Needle risk hidden in snow, sand, grass

As we in the UK continue to suffer with bad weather, it is reported that a man from Manly, Australia, will have to wait six months to learn if he has contracted hepatitis or HIV after stepping on a syringe at Little Manly Beach last week.

“Ian Jonsson, 30, was at the beach with his pregnant wife Laura and two-year-old son Ty on Thursday afternoon when he felt a sharp jab in the small toe of his left foot.

I squeezed the blood out of the wound and washed it, and then went straight to the emergency department at Manly Hospital.

They gave me a shot for hepatitis and for tetanus, but I have to go to a GP and then wait three months and six months to get the results of all the blood tests.

“The beach was packed and there were kids running around everywhere,” he said. Mr Jonsson’s needle-stick injury is the third on the peninsula in the past 10 months.

 

 http://manly-daily.whereilive.com.au/news/story/syringe-in-sand-dread/

We tend to forget how easy it is for a discarded needle to slip beneath the sand, just below, waiting to injure innocent beach users. In coastal resorts, IV drug users have a tendency to congregate on the beach and leave their drug litter on the sand. Next day, adults and children kick off their shoes …….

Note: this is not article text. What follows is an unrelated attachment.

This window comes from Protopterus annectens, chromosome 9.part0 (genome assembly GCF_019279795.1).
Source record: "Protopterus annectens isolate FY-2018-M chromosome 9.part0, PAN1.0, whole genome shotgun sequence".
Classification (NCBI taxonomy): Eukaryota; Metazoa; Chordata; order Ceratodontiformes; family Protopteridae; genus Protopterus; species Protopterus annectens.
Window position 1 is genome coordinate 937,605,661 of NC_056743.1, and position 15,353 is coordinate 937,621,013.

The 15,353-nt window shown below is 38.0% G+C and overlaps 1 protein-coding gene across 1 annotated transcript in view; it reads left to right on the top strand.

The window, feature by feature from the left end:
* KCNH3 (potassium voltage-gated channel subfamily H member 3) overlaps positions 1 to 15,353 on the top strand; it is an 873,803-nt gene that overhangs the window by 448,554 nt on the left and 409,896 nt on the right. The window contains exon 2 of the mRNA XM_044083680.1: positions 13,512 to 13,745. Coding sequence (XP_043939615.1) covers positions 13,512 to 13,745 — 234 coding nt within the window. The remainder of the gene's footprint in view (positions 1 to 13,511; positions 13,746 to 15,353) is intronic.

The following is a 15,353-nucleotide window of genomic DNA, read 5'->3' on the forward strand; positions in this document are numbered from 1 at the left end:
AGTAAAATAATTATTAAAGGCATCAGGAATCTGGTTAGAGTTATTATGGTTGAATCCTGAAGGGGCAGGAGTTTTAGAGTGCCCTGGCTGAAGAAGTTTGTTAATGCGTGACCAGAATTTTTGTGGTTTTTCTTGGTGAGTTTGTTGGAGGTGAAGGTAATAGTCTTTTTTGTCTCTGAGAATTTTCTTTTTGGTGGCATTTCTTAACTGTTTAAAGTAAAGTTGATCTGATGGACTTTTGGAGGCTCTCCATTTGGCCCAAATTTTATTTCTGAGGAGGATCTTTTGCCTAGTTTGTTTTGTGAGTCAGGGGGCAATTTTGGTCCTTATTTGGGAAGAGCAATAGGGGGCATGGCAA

Hidden sharps falling into long grass or sand, or covered by snow, are particularly dangerous. As the snow melts away across the UK, several areas will be found where a rash of syringes suddenly appears. We must hope that Local Authorities are quick to visit the likely hotspots and clear all discarded sharps before more accidents occur.

The health and safety implications are severe. Where needlestick or sharps injury occurs, this must never be dismissed as a minor or trivial injury but as one that may be associated with severe and long-lasting stress and anxiety, and possible infection. Public awareness must be maintained to make sure, as far as possible, that injuries are not dismissed without urgent attendance at a nearby A&E Department and referral to a specialist infectious diseases service for continuing care and follow-up.

At least one look-back review has concluded that since no infections occurred after reported needlestick injuries in one County that the risk is small and can beeffectively dismissed. This is wrong, possibly criminally wrong.

 Litter picking is an important role, to improve the appearance of our environment and also to ensure security and eliminate the danger associated with drug litter. There should be no relaxation in performance standards.

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